Death & DyingHeart / Stroke-RelatedCoronary-Artery Disease Heart / Stroke-RelatedHeart Attack Heart / Stroke-RelatedAngioplastyCoronary-Artery DiseaseHeart AttackCardiovascular DiseasesHeart BypassDeathSurgeryGeneral HealthSurvivalSenior HealthAging
Updated on June 05, 2022
HealthDay operates under the strictest editorial standards. Our syndicated news content is completely independent of any financial interests, is based solely on industry-respected sources and the latest scientific research, and is carefully fact-checked by a team of industry experts to ensure accuracy.
- All articles are edited and checked for factual accuracy by our Editorial Team prior to being published.
- Unless otherwise noted, all articles focusing on new research are based on studies published in peer-reviewed journals or issued from independent and respected medical associations, academic groups and governmental organizations.
- Each article includes a link or reference to the original source.
- Any known potential conflicts of interest associated with a study or source are made clear to the reader.
Please see our Editorial and Fact-Checking Policy for more detail.Editorial and Fact-Checking Policy
HealthDay Editorial Commitment
HeathDay is committed to maintaining the highest possible levels of impartial editorial standards in the content that we present on our website. All of our articles are chosen independent of any financial interests. Editors and writers make all efforts to clarify any financial ties behind the studies on which we report.
TUESDAY, March 27, 2012 (HealthDay News) -- Patients over the age of 65 who have severe coronary artery disease fare better with bypass surgery than with minimally invasive angioplasty, a large, new study indicates.
Although there was no significant difference in mortality after one year, patients who had undergone bypass surgery had a 21 percent reduced risk of dying after four years compared to those who had received angioplasty, the researchers found.
"Here, individuals over the age of 65 had a survival benefit with surgery, so this may be a better choice for these individuals," said Dr. Nieca Goldberg, medical director of the Joan H. Tisch Center for Women's Health at NYU Langone Medical Center in New York City.
Goldberg was not involved with the study, which is to be presented Tuesday at the American College of Cardiology annual meeting in Chicago and simultaneously published in the New England Journal of Medicine.
The trend in cardiology more recently has been to favor angioplasty over surgery, explained study author Dr. William Weintraub.
During angioplasty, cardiologists insert a small "balloon" into the blocked vessel via a catheter. Once in place, the balloon is inflated to widen the vessel. The procedure can be done with or without placing a stent, a wire mesh scaffold that keeps the vessel propped open.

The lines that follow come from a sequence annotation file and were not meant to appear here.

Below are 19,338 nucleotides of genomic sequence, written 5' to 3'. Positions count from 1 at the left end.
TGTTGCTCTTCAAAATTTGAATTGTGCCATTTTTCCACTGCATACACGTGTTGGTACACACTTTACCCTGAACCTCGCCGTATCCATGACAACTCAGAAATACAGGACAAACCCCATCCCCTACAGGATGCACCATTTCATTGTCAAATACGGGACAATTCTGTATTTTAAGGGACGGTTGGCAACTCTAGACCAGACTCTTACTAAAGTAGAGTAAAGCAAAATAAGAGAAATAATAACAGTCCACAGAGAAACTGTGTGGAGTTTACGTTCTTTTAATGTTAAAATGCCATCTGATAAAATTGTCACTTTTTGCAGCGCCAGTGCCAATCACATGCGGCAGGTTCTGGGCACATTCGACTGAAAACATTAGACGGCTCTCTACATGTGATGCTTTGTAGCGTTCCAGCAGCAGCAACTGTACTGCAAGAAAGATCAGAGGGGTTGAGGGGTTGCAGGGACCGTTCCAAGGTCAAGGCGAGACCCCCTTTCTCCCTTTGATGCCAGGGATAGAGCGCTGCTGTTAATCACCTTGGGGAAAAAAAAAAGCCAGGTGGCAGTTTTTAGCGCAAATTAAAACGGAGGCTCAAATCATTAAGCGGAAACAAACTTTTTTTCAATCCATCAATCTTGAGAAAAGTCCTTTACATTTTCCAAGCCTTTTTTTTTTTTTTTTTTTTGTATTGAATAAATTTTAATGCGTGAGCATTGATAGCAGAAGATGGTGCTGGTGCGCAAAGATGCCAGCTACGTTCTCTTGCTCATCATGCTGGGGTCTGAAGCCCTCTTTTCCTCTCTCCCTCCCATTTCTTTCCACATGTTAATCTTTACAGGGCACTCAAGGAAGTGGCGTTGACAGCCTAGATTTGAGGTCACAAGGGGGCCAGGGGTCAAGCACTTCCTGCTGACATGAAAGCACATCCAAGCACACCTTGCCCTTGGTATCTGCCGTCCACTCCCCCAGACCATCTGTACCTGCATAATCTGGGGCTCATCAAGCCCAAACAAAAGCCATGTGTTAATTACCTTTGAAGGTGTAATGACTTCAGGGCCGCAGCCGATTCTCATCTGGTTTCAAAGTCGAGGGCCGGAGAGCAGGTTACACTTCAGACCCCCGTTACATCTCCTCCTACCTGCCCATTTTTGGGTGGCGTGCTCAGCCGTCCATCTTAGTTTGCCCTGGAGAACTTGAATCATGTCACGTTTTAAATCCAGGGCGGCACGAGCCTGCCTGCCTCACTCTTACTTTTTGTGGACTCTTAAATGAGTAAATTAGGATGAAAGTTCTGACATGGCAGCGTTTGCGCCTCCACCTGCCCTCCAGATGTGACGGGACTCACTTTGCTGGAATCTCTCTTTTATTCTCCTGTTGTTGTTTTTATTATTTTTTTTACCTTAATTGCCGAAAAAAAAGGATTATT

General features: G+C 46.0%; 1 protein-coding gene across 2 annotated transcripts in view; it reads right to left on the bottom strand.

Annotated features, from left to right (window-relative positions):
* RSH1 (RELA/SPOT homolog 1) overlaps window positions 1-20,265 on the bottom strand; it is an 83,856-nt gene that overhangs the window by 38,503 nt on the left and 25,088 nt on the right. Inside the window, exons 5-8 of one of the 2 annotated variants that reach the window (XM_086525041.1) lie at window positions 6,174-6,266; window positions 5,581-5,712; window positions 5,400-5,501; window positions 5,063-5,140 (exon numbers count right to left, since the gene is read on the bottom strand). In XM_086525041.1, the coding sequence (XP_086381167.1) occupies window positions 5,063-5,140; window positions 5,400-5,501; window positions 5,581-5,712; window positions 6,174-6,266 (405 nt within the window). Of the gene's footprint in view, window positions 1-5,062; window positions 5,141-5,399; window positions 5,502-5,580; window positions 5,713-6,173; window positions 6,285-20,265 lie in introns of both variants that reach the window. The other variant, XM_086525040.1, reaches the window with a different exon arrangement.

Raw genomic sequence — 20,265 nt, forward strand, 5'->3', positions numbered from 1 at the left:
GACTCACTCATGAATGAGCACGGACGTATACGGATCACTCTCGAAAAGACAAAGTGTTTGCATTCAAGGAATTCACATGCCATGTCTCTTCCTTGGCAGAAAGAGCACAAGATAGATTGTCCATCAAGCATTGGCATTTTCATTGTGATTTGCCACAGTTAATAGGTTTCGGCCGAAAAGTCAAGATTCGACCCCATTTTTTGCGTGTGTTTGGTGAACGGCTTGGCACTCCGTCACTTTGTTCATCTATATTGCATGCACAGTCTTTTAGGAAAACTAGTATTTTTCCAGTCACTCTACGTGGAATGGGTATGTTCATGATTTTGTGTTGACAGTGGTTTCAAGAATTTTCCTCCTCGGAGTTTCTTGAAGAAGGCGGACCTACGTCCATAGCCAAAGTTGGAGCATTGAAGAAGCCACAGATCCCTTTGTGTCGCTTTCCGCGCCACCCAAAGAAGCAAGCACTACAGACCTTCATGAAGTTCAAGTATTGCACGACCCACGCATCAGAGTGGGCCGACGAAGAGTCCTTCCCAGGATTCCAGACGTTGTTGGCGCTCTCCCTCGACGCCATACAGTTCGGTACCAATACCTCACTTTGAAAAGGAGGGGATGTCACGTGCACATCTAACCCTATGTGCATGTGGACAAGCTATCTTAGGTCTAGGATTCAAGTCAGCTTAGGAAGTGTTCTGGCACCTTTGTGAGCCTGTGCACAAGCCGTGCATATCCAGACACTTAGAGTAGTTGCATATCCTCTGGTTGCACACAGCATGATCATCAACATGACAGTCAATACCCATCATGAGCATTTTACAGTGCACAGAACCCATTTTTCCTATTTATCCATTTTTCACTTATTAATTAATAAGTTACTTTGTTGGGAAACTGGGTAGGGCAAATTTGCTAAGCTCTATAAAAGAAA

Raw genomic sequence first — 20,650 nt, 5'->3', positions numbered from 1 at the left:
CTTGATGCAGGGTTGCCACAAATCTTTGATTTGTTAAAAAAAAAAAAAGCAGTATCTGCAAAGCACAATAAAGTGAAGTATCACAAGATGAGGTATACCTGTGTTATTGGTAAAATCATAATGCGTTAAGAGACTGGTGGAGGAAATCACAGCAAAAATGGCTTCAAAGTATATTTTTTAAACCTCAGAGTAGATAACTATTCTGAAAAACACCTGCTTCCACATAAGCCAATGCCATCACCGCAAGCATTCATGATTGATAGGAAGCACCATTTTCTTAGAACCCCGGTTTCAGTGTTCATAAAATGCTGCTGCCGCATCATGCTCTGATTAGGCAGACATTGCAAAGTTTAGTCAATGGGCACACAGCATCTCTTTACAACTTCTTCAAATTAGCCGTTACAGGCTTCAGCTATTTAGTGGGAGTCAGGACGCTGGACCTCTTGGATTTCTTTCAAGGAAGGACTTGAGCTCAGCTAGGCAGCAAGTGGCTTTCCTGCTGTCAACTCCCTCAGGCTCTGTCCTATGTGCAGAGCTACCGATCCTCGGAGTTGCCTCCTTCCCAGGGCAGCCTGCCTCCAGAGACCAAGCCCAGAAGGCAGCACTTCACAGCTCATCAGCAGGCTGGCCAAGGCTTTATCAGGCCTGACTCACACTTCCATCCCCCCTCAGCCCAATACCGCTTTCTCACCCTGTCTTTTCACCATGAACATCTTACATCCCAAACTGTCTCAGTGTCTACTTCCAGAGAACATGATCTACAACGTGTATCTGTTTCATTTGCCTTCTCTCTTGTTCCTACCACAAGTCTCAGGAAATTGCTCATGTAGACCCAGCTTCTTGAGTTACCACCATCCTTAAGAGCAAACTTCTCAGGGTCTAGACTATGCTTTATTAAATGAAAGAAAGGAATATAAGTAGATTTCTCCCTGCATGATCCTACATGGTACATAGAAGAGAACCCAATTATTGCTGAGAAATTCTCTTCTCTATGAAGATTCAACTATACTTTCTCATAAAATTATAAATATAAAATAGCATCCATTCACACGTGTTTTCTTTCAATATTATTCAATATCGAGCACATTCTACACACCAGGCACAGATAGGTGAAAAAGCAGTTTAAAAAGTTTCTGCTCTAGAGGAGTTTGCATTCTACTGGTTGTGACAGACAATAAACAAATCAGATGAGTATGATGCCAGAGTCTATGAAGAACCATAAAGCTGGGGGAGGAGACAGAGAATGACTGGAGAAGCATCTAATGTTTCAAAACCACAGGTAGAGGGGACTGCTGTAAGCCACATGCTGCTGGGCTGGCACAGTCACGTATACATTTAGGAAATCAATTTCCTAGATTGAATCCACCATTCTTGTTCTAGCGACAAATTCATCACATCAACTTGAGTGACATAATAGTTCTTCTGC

Coronary artery bypass surgery involves grafting part of a healthy vessel onto the blocked vessel to reroute blood flow, "bypassing" the blocked part of the vessel.
But Weintraub, who is chair of cardiology at Christiana Care Health System in Newark, Del., said he did not envision an immediate sea change in clinical practice as the result of these findings.
"People will give surgery another thought, especially for sicker patients," he said. "Rather than being a huge, huge change, this may switch it back a little."
Weintraub and his colleagues combined information from two large databases which, all told, included about 200,000 patients, all elderly and all with more than one blood vessel blocked.
About 86,000 underwent surgery and 104,000 had angioplasty. Of those who had angioplasty, 78 percent received drug-eluting stents, 16 percent received bare-metal stents and 6 percent had no stents.
Drug-eluting stents, considered state-of-the-art, ooze a drug out into the artery that prevents scar tissue from building up.
Patients undergoing surgery tended to have more complications such as diabetes, lung disease and heart failure, although the authors did adjust for these factors.
Although the study was not a randomized, controlled trial -- considered the gold standard of medicine because those studies randomly assign people to different treatments and compares them with those who are untreated -- it had several advantages, including the fact that it was looking at a "real-world" population in real time, said Dr. Gregory Fontana, chairman of cardiothoracic surgery at Lenox Hill Hospital in New York City.
This older population is very broad and represents probably the largest proportion of individuals who need this type of treatment, Fontana said, although the results probably can be extrapolated to other groups.
The U.S. National Heart, Lung, and Blood Institute has more on bypass surgery.
This story may be outdated. We suggest some alternatives.
The content contained in this article is over two years old. As such our recommendation is that you reference the articles below for the latest updates on this topic. This article has been left on our site as a matter of historic record. Please contact us at firstname.lastname@example.org with any questions.
Read this Next
Other Trending Articles